- Roberts, in private practice, wrote an amicus brief for Associated General Contractors of America, who took the side of a contractor challenging the Department of Defense’s program granting bid preferences to small, minority-owned businesses. They argued that the Defense Department’s program, which promoted bids from socially and economically disadvantaged individuals, was unconstitutional because it lacked the evidentiary findings necessary to support the implementation of a program with race-based classifications, or, alternatively, that the program was not sufficiently tailored to pass constitutional muster.
Rights of Criminal Defendants
- Roberts limits rights of prisoners and defendants
- Burns v. United States, 1991
- As Solicitor General, Roberts authored the government’s Supreme Court in which Petitioner William Burns was convicted of government theft, attempted tax evasion, and false claims based upon a plea bargain with the government under which he would receive a prison sentence of 30-37 months, which was within agreed-upon guidelines. At Burns’ sentencing hearing, however, the district court judge sua sponte announced a 60-month sentence. Burns appealed, but the Court of Appeals affirmed, finding no language in the Federal Rules mandating advance notice of such a decision by the judge.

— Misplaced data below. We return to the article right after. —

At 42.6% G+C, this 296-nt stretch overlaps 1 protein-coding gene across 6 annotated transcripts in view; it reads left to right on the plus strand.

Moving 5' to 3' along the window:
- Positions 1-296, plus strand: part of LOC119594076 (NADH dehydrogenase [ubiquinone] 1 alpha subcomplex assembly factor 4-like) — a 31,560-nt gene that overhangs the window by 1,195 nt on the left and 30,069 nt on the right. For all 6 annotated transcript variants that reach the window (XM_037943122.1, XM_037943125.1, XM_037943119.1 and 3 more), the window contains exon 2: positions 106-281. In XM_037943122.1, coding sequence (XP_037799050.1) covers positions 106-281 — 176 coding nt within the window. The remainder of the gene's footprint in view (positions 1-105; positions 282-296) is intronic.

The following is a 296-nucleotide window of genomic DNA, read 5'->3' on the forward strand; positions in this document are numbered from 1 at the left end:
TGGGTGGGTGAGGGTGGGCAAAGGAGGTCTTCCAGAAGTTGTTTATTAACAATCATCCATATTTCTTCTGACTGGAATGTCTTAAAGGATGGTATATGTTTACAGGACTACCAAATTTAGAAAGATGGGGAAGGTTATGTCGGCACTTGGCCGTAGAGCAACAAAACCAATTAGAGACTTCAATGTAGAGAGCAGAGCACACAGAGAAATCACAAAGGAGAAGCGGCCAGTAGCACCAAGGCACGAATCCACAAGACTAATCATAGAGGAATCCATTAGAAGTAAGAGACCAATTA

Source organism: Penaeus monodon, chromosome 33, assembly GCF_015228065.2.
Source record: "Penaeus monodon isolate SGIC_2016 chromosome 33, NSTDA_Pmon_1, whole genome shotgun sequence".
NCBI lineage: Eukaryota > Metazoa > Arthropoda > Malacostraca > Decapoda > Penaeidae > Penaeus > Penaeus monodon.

- Denton v. Hernandez, 1992
- Roberts wrote an amicus brief criticizing what he felt was the 9 th Circuit Court’s excessive leniency toward in forma pauperis prisoner litigants, quoting a brief by Justice Rehnquist, in which he asserted that, “[t]he potential for abuse of [the in forma pauperis statute] is especially acute in the context of suits by prison inmates. Such individuals not only have no financial disincentive to mount such claims, but may look upon bringing suit as a means to obtain a short sabbatical in the nearest federal courthouse.”
- Roberts supports illegal searches and seizures
- Roberts joined a unanimous opinion ruling that a police officer who searched the trunk of a car without saying that he was looking for evidence of a crime (the standard for constitutionality) still conducted the search legally, because there was a reasonable basis to think contraband was in the trunk, regardless of whether the officer was thinking in those terms.